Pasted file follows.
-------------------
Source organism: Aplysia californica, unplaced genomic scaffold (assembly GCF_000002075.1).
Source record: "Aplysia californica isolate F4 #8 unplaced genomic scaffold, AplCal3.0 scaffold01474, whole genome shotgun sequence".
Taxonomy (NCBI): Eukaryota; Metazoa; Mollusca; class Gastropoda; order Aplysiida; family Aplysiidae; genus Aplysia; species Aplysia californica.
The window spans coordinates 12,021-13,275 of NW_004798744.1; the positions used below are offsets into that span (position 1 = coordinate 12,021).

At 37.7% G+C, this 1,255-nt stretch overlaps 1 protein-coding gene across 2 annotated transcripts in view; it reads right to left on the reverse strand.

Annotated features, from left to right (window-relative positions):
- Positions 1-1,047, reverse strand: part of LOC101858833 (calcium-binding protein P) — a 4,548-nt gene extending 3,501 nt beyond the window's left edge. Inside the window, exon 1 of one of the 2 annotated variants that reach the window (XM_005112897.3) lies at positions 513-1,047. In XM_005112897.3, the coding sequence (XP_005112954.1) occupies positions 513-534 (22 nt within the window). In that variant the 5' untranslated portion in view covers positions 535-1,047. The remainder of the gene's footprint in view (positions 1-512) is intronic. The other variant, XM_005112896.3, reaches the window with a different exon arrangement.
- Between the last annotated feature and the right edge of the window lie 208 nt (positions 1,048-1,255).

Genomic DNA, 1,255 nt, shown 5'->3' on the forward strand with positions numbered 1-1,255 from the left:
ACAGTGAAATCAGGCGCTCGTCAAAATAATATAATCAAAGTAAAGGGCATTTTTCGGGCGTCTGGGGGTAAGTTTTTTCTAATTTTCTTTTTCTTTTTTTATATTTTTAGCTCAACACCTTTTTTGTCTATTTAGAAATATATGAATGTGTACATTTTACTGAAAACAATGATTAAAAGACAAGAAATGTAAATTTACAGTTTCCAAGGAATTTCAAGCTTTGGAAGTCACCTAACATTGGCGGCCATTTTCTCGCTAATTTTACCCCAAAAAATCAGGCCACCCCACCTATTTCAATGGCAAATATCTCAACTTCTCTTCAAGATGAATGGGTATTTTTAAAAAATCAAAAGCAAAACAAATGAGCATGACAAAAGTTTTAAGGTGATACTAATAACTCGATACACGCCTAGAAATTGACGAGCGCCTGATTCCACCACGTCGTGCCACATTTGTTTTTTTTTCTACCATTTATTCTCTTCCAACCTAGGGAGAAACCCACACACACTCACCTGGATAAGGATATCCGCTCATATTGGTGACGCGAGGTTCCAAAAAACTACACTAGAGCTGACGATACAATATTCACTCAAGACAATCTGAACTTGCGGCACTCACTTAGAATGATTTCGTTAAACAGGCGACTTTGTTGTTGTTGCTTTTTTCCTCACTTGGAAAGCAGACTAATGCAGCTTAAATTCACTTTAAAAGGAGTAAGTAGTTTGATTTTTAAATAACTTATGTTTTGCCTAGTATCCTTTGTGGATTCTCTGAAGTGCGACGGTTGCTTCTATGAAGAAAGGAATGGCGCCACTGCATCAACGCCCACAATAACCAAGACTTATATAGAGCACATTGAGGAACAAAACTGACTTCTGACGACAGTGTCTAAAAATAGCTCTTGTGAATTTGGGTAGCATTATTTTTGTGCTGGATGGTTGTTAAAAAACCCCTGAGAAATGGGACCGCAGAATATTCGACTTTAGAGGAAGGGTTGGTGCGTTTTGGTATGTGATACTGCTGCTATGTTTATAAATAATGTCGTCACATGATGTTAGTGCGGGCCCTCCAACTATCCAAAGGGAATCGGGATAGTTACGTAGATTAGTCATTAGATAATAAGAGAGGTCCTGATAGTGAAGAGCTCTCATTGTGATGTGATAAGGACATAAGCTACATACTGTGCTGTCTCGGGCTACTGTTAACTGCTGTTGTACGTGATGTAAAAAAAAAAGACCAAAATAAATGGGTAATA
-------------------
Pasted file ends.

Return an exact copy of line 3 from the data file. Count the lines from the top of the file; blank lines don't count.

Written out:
Taxonomy (NCBI): Eukaryota; Metazoa; Mollusca; class Gastropoda; order Aplysiida; family Aplysiidae; genus Aplysia; species Aplysia californica.